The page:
Lawmakers in several states have recently moved forward legislative proposals to either legalize or decriminalize marijuana-related activities. Here is a look at where some of these efforts currently stand.
New Hampshire: By a margin of 209 to 147, House members voted late last week in favor of House Bill 481, which legalizes the possession and cultivate of personal use quantities of cannabis by adults, and establishes a licensed system of commercial production and retail sales. The measure awaits action in the Senate and faces opposition from Republican Gov. Chris Sununu, who has pledged to veto any legalization bill, “regardless of what the language looks like.”
New Mexico: Members of the House voted 36 to 34 in favor of HB 356, which establishes a system of licenses, state-run marijuana retailers. Members of the Senate have until March 16 to act on the bill.
Vermont: Members of the Senate last week passed SB 54 by a vote of 23 to 5. The measure expands existing law to permit the state-licensed production and sale of cannabis to those age 21 or older. The measure now awaits action from members of the House.
Hawaii: House members approved HB 1383, which removes criminal penalties for minor marijuana possession offenses (up to three grams) and expunges past criminal convictions. The measure now heads to the Senate.
New Mexico: Members of the Senate on Tuesday voted 30 to 8 in favor of SB 323, which reduces possession penalties for the possession of up to one-half ounce of cannabis to a $50 fine and no criminal record. It now goes to the House for further action.
OTHER REFORM BILLS
Florida: Senate members this week overwhelmingly approved legislation, SB 182, to lift the ban on the smoking of medical cannabis and/or the possession of herbal formulations of the plant. House members are expected to address the measure on Wednesday.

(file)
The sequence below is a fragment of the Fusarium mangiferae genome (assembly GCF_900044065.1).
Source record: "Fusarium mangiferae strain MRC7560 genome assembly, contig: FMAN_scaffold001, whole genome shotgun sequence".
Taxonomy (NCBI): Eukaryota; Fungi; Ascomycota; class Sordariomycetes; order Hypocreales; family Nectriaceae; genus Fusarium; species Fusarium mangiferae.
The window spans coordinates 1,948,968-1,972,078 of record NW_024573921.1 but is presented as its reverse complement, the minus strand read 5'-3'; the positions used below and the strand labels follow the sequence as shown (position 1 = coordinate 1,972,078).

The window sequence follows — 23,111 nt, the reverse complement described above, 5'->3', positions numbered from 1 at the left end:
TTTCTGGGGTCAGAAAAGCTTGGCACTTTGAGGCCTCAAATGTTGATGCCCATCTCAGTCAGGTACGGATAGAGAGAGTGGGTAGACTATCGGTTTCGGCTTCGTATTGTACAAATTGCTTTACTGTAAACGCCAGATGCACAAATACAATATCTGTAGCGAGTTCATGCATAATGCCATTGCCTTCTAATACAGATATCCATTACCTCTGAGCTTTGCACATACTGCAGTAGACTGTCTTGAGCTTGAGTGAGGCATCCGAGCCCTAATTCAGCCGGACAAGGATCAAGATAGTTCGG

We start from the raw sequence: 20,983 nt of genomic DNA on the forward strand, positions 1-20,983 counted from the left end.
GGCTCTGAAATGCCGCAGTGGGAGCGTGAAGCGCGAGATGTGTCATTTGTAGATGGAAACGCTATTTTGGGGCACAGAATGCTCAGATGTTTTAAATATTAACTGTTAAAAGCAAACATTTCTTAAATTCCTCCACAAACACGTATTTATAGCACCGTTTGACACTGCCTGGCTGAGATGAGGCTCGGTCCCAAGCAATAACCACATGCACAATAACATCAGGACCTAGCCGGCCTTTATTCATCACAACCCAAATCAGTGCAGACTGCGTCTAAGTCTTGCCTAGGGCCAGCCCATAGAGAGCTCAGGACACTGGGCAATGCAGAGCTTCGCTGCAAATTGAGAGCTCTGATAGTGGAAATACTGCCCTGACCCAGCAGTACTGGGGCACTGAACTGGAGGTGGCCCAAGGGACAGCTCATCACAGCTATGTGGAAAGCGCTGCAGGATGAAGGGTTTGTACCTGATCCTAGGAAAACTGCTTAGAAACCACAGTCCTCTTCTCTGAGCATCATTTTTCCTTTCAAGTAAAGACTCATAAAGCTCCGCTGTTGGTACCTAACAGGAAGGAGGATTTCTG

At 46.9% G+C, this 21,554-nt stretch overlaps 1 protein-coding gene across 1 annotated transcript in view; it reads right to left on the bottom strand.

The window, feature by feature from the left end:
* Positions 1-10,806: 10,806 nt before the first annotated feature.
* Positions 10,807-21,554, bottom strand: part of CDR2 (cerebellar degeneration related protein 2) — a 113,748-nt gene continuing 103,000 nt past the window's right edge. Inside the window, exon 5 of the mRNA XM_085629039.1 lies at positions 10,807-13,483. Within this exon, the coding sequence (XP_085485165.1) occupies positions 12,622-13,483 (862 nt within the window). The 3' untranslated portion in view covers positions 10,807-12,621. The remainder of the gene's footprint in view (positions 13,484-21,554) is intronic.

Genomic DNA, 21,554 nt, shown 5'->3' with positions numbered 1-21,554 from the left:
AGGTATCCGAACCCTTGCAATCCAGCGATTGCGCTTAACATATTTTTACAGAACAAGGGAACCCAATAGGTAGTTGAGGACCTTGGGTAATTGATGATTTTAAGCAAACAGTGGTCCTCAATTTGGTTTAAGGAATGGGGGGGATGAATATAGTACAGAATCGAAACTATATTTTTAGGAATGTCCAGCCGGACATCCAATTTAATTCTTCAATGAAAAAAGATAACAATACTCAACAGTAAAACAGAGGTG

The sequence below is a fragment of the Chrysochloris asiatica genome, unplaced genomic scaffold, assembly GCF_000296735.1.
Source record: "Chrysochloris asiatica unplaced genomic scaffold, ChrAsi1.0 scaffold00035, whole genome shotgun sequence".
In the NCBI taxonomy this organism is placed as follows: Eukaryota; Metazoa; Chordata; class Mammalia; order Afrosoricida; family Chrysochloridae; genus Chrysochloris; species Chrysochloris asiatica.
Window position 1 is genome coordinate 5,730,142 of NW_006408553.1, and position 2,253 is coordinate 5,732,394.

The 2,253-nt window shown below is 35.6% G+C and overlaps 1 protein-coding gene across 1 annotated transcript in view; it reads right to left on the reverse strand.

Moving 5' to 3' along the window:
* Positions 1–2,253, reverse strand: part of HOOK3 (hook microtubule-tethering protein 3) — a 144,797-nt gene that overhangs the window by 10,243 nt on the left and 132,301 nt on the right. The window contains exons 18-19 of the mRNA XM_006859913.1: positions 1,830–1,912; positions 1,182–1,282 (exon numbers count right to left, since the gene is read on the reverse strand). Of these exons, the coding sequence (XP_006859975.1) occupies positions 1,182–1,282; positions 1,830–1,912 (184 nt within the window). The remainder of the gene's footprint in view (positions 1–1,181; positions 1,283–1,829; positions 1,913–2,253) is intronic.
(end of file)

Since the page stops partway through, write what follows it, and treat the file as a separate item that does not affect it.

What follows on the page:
New Mexico: Members of the Senate overwhelmingly (33 to 2) passed SB 406 to expand greater medical access and to limit discrimination in the workplace and elsewhere against qualified patients. It now awaits action from the House.
Virginia: Legislation is before the Governor to expand the pool of health professionals who can approve cannabis therapy to include nurse practitioners and physician assistants. The measure, SB 1557, also permits qualifying patients access to a broader spectrum of products containing both plant-derived CBD and THC.
West Virginia: Legislation (HB 2538) to facilitate banking access for the medical cannabis industry is awaiting action from the Governor. If signed into law, it mandates that the “Commissioner of Financial Institutions shall not prohibit, penalize, incentivize, or otherwise impair a financial institution from providing services to a person or entity involved in a medical cannabis-related business.”